Just in time for swimming season, The Approach wanted to share some information on the current, and changing, state of Lake George. Since 1980, researchers at the Rensselaer Darrin Fresh Water Institute (DFWI) have tracked a series of indicators — including temperature, nutrients, chlorophyll, dissolved oxygen, and transparency — in the waters of Lake George. A landmark 72-page study details the results of the first 30 years of research, which also serve as a research foundation for the Jefferson Project at Lake George, a partnership between Rensselaer, IBM, and the FUND for Lake George.
(In this guest post, Christopher J. Low, a Rensselaer graduate and IBM consultant, explains how business analytics, like a GPS system, has aided him in navigating his career.)
Data has shaped a lot of my life experience so far, and now it’s also an important part of my career. In academics, numbers and information were critical to my Bachelor of Science in industrial engineering degree and my Master of Science in business analytics degree, both from Rensselaer.
In work, information analysis was key to my job at a marketing and communications firm in California. Now, as the project management analyst on an Apple and IBM partnership project in North America for a Fortune 25 client in the health-care industry, data is a huge part of my “solution” navigation system.
Spring is inevitable. And while ice still caps Lake George, data about the water beneath has been flowing into the Jefferson Project at Lake George throughout the cold, long winter. The winter has been a time for testing, de-bugging, and anticipation, as researchers begin working with a network of sensor platforms installed in the waning months of 2014. The sensors include acoustic Doppler current profilers (ADCPs), tributary stations, and weather stations. A pair of vertical profilers – installed last fall – have been decommissioned for the winter and will be returned to their moorings in the spring.
A quick congratulations to RPISEC, the “resident computer security club and CTF team” at Rensselaer Polytechnic Institute. Club president Markus Gaasedelen, a computer science student, confirmed a report that popped up on RPI Reddit claiming a top place finish in the 12th Information Security Talent Search, as organized and hosted by Rochester Institute of Technology’s Security Practices and Research Student Association. In an email, Gaasedelen (who wrote the account for Reddit) wrote:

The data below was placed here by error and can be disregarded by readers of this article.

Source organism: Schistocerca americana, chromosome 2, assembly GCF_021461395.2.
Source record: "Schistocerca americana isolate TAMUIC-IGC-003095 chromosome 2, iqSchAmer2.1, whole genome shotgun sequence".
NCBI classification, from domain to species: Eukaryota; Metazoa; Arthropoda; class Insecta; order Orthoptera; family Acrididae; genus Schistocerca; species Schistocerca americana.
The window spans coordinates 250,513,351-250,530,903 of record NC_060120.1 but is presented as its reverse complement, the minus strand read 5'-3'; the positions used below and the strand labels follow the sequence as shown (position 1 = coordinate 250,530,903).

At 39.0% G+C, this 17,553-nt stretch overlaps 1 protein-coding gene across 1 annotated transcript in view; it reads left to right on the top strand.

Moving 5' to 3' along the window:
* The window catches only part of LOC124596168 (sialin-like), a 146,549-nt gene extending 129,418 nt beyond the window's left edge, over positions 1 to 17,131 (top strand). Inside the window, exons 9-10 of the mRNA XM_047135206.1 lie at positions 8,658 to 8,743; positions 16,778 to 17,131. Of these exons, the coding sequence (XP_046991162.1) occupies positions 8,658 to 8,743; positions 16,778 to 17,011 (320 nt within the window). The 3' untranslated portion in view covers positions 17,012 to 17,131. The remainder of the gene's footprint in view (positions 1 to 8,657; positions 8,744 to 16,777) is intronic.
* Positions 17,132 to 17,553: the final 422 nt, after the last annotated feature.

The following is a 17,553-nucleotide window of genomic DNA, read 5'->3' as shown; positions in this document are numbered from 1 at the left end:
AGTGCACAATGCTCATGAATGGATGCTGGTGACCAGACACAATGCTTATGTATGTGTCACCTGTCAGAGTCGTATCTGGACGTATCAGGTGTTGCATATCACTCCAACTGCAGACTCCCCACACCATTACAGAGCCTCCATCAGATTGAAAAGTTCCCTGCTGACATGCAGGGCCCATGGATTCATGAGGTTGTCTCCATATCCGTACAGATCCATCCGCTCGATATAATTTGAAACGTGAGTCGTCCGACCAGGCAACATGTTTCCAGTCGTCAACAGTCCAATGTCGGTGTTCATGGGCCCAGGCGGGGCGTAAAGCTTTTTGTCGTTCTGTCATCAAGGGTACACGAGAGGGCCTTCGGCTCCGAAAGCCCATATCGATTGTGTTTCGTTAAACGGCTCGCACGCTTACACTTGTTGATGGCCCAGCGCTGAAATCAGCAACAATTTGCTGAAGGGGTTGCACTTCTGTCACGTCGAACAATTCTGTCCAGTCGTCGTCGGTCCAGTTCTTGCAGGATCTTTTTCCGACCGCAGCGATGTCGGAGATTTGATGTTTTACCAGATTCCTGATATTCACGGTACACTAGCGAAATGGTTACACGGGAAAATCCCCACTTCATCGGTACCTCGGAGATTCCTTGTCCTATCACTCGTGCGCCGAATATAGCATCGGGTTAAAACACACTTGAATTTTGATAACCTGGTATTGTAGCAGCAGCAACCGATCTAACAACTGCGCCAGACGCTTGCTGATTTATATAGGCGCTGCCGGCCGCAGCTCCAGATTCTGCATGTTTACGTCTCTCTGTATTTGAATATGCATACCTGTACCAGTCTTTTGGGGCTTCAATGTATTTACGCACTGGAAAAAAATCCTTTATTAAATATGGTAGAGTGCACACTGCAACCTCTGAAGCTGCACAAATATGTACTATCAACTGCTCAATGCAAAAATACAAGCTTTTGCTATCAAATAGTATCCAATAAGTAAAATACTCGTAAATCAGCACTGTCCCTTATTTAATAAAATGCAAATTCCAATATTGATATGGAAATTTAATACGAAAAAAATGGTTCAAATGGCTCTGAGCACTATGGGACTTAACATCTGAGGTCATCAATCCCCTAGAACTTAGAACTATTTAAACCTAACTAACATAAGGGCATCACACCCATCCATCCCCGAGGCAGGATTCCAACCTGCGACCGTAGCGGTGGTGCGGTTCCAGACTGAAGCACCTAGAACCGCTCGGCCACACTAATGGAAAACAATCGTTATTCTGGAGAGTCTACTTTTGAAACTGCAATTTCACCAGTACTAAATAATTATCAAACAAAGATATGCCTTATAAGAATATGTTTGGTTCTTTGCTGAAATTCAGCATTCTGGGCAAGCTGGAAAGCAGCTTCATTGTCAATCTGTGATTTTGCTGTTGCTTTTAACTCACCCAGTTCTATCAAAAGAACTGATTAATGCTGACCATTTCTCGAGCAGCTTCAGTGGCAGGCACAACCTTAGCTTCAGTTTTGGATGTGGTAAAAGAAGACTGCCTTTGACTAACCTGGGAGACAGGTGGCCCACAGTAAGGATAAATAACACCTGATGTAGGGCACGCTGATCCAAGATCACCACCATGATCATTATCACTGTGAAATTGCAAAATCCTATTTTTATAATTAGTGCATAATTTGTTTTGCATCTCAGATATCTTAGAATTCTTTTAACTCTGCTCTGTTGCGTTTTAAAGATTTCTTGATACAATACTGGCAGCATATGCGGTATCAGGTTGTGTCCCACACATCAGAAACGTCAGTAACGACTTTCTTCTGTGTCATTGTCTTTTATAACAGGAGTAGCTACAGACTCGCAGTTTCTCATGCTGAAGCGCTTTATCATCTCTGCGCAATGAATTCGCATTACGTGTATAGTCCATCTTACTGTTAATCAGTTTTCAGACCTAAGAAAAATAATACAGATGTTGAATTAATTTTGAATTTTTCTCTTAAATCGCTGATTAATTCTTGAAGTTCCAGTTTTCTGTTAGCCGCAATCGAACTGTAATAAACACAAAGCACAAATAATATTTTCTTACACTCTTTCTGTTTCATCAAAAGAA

Yes we can confirm, we crushed it pretty hard this year.
Here’s the account of the event as taken from RPI Reddit:
This past weekend, RPISEC sent one team of five members to compete in the 12th Information Security Talent Searchas organized and hosted by Rochester Institute of Technology’s Security Practices and Research Student Association. Some pictures of the event can be found on our twitter feed.
Ring any bells? Readers of the Approach may remember a 2014 post on the Image-Based Ecological Information System, or IBEIS, an experimental software tool that can identify individual animals pictured in the thousands of ordinary photos taken by tourists in game parks such as Yellowstone National Park, Amboseli National Park in Kenya, or the Galapagos Islands off the coast of Ecuador. The 2014 post explains how the system works.
As the poster suggests, a test of the system (a collaboration between researchers at Rensselaer Polytechnic Institute, the University of Illinois at Chicago, Princeton University, and the wildlife conservation organization Wild Me) will be held March 1 and 2. Chuck Stewart, head of the Department of Computer Science at Rensselaer, and a lead researcher on the project, gave this quickie description of how the event will work: